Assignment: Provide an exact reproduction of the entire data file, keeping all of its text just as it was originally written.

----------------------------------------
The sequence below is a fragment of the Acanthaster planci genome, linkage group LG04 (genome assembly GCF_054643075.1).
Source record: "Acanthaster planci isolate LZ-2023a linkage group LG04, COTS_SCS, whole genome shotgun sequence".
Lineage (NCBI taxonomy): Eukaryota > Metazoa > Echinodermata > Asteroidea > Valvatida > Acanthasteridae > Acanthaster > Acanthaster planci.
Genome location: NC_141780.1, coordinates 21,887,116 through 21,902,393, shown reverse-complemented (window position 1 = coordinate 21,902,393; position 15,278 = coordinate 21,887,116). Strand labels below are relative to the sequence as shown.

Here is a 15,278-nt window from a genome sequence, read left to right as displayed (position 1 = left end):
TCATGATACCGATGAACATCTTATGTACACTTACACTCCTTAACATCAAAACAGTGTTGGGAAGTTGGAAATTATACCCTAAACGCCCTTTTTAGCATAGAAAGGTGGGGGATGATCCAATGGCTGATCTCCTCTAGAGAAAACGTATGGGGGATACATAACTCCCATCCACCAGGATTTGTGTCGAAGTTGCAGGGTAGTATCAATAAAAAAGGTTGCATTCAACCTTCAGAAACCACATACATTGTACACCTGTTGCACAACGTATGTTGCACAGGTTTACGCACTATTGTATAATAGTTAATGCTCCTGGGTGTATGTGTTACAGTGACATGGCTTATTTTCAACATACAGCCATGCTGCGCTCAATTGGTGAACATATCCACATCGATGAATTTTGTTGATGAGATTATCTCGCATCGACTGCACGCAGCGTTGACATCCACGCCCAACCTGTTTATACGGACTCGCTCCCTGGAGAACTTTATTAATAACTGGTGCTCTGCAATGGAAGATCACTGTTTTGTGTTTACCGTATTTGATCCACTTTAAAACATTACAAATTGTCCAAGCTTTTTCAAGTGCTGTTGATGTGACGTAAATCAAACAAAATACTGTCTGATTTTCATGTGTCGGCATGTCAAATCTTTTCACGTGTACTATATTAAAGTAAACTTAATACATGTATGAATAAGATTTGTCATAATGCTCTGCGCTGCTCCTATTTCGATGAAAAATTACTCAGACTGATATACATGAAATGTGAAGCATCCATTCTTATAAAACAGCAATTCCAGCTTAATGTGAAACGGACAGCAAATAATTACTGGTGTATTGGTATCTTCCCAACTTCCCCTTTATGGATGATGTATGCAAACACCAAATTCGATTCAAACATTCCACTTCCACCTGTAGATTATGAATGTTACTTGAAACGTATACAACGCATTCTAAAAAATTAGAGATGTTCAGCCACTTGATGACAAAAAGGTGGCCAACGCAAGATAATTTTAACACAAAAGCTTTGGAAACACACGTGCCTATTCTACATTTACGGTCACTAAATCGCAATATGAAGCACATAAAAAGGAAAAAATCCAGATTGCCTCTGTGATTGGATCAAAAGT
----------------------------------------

The sequence below is a fragment of the Acanthaster planci genome, linkage group LG04 (genome assembly GCF_054643075.1).
Source record: "Acanthaster planci isolate LZ-2023a linkage group LG04, COTS_SCS, whole genome shotgun sequence".
Lineage (NCBI taxonomy): Eukaryota > Metazoa > Echinodermata > Asteroidea > Valvatida > Acanthasteridae > Acanthaster > Acanthaster planci.
Genome location: NC_141780.1, coordinates 21,887,116 through 21,902,393, shown reverse-complemented (window position 1 = coordinate 21,902,393; position 15,278 = coordinate 21,887,116). Strand labels below are relative to the sequence as shown.

Here is a 15,278-nt window from a genome sequence, read left to right as displayed (position 1 = left end):
TCATGATACCGATGAACATCTTATGTACACTTACACTCCTTAACATCAAAACAGTGTTGGGAAGTTGGAAATTATACCCTAAACGCCCTTTTTAGCATAGAAAGGTGGGGGATGATCCAATGGCTGATCTCCTCTAGAGAAAACGTATGGGGGATACATAACTCCCATCCACCAGGATTTGTGTCGAAGTTGCAGGGTAGTATCAATAAAAAAGGTTGCATTCAACCTTCAGAAACCACATACATTGTACACCTGTTGCACAACGTATGTTGCACAGGTTTACGCACTATTGTATAATAGTTAATGCTCCTGGGTGTATGTGTTACAGTGACATGGCTTATTTTCAACATACAGCCATGCTGCGCTCAATTGGTGAACATATCCACATCGATGAATTTTGTTGATGAGATTATCTCGCATCGACTGCACGCAGCGTTGACATCCACGCCCAACCTGTTTATACGGACTCGCTCCCTGGAGAACTTTATTAATAACTGGTGCTCTGCAATGGAAGATCACTGTTTTGTGTTTACCGTATTTGATCCACTTTAAAACATTACAAATTGTCCAAGCTTTTTCAAGTGCTGTTGATGTGACGTAAATCAAACAAAATACTGTCTGATTTTCATGTGTCGGCATGTCAAATCTTTTCACGTGTACTATATTAAAGTAAACTTAATACATGTATGAATAAGATTTGTCATAATGCTCTGCGCTGCTCCTATTTCGATGAAAAATTACTCAGACTGATATACATGAAATGTGAAGCATCCATTCTTATAAAACAGCAATTCCAGCTTAATGTGAAACGGACAGCAAATAATTACTGGTGTATTGGTATCTTCCCAACTTCCCCTTTATGGATGATGTATGCAAACACCAAATTCGATTCAAACATTCCACTTCCACCTGTAGATTATGAATGTTACTTGAAACGTATACAACGCATTCTAAAAAATTAGAGATGTTCAGCCACTTGATGACAAAAAGGTGGCCAACGCAAGATAATTTTAACACAAAAGCTTTGGAAACACACGTGCCTATTCTACATTTACGGTCACTAAATCGCAATATGAAGCACATAAAAAGGAAAAAATCCAGATTGCCTCTGTGATTGGATCAAAAGT